The attack on 9/11 occurred eleven and a half years ago. It was not the first time that Islamic terrorists had targeted the United States, nor will the attack in Boston likely be the last. They tried to blow up the World Trade Center in 1993. The USS Cole was bombed in 2000. But 9/11 was the worst devastation since Pearl Harbor and the first attack on our soil since the British sacked Washington during the War of 1812. While Osama bin Laden is dead, as are many other al Qaeda leaders, it has not stopped the relentless pursuit of terrorists to destroy America’s (and democracy’s) way of life. In 2003, Richard Reid tried to blow up a plane with explosives in his shoe. Six years later, Major Nidal Malik Hasan succeeded in killing 13 soldiers at Ft. Hood. A month later, on Christmas day, Nigerian Umar Farouk Abdulmutallab placed explosives in his underwear while aboard a flight to Detroit that failed to detonate. Faisal Shahzad’s attempt to blow up a car in Times Square, in 2010 also failed. And, of course, there was the successful attack on our consulate in Benghazi. There have been others. Whether the Tsarnaev brothers are directly linked to al Qaeda or some other terrorist group is less important than acknowledging that Islamic extremists exist, and that they want to kill us. They operate, not only from the Mideast, but out of Muslim nations in Africa and Asia. They have proliferated. As Heritage Foundation’s Peter Brookes recently wrote, “It [Islamic terrorism] remains a vicious global threat.”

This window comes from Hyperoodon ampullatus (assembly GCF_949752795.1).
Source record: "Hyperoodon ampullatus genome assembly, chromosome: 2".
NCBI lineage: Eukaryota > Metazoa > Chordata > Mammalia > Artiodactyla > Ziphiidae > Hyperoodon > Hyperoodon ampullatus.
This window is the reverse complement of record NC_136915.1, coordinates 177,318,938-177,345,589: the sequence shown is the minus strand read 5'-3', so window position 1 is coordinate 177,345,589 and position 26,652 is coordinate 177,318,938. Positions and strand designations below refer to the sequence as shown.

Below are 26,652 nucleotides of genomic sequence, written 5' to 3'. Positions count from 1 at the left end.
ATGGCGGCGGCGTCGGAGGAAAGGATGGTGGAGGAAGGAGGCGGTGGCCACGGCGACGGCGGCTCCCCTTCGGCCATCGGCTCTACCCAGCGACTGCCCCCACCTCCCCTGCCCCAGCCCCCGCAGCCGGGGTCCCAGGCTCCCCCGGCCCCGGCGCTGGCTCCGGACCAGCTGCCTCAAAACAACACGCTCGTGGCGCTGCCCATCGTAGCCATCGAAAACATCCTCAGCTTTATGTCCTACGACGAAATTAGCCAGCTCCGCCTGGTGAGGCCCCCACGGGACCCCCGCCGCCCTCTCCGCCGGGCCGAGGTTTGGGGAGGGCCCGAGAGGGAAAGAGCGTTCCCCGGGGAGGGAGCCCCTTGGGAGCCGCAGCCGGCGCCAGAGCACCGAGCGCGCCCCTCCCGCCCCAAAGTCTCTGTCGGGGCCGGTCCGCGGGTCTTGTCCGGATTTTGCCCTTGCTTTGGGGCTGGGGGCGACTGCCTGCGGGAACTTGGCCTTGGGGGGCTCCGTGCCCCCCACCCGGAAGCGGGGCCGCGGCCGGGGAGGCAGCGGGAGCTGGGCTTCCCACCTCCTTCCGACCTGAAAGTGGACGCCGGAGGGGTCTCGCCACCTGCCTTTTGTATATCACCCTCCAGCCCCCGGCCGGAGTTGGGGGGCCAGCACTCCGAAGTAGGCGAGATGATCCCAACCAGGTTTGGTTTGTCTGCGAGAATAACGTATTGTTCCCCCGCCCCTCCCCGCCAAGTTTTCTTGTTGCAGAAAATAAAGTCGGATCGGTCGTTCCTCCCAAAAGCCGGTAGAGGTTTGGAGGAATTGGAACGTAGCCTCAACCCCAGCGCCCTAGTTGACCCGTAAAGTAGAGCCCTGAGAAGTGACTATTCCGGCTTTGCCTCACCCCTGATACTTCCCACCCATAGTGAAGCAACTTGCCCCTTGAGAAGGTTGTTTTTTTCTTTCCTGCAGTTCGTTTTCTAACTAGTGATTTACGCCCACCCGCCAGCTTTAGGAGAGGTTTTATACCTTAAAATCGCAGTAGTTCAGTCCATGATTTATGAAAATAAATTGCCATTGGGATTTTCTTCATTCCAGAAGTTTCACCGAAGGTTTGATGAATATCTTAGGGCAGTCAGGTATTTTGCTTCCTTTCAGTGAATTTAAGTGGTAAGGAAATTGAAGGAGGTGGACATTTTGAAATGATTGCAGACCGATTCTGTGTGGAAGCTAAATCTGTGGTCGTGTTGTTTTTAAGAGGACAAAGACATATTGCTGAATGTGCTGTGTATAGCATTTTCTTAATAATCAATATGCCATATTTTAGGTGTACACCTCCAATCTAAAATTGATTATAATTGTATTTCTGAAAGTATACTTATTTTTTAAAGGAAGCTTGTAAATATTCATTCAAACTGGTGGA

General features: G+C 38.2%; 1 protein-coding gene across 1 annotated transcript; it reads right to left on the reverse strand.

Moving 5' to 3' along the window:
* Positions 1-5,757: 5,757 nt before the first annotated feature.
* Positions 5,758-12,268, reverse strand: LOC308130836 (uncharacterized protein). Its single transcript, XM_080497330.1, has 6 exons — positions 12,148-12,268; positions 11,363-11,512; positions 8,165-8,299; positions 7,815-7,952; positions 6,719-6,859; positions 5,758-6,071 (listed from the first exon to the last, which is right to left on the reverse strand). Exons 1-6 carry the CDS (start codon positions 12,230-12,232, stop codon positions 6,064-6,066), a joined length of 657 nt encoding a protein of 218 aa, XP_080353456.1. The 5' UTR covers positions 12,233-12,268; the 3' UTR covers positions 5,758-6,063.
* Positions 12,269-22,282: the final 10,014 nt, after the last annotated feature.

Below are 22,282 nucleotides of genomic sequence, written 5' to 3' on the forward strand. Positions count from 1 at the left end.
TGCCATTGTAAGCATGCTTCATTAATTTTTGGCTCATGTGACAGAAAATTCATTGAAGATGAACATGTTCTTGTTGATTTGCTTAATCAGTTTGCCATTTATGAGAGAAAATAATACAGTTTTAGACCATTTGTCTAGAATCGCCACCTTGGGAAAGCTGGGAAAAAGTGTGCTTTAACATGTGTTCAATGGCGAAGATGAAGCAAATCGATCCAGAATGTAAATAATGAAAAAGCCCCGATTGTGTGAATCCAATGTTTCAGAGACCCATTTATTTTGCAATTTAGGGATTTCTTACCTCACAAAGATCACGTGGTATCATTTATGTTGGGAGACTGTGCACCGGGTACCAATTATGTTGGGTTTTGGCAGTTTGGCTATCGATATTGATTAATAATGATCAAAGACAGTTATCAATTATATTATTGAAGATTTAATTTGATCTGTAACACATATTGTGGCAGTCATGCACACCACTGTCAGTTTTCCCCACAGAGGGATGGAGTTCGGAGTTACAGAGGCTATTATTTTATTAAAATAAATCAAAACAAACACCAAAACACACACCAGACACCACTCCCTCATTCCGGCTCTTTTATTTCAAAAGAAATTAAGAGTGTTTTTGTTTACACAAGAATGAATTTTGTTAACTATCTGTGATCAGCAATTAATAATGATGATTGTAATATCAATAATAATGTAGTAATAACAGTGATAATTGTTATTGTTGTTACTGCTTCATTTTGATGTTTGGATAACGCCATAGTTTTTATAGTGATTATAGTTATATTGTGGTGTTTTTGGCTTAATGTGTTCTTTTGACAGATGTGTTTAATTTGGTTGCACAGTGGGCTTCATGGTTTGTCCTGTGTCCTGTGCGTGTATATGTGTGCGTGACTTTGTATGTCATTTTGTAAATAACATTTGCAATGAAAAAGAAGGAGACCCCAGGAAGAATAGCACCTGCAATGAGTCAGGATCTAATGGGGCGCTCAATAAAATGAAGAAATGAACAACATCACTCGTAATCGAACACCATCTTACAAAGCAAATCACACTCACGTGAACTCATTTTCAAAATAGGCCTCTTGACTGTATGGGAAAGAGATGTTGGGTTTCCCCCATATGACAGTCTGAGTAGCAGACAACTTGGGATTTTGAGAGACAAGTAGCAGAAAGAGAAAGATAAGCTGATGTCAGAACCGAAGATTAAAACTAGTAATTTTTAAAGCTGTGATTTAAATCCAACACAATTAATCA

In the intervening weeks and months since last September’s attack, there has been a conspiracy of silence as to what happened that night in Benghazi: who lied and who knows the truth? Shortly after Mr. Obama took office, he journeyed to Cairo to reach out to Muslims. He was a man, he told the audience, who had lived among Muslims and who was empathetic to their needs. While he persisted in the Bush policies of hunting down al Qaeda leaders and successfully killed Osama bin Laden, the persona he presented was that of an internationalist. He drew a contrast between a “nativist, trigger-happy” George W. Bush and himself. He would work more closely with the U.N. He had no problem in leading from behind, as he did in the overthrow of Gadaffi. Since he was in the habit of killing – not capturing – al Qaeda members with Drones, he could claim a desire to close Guantanamo.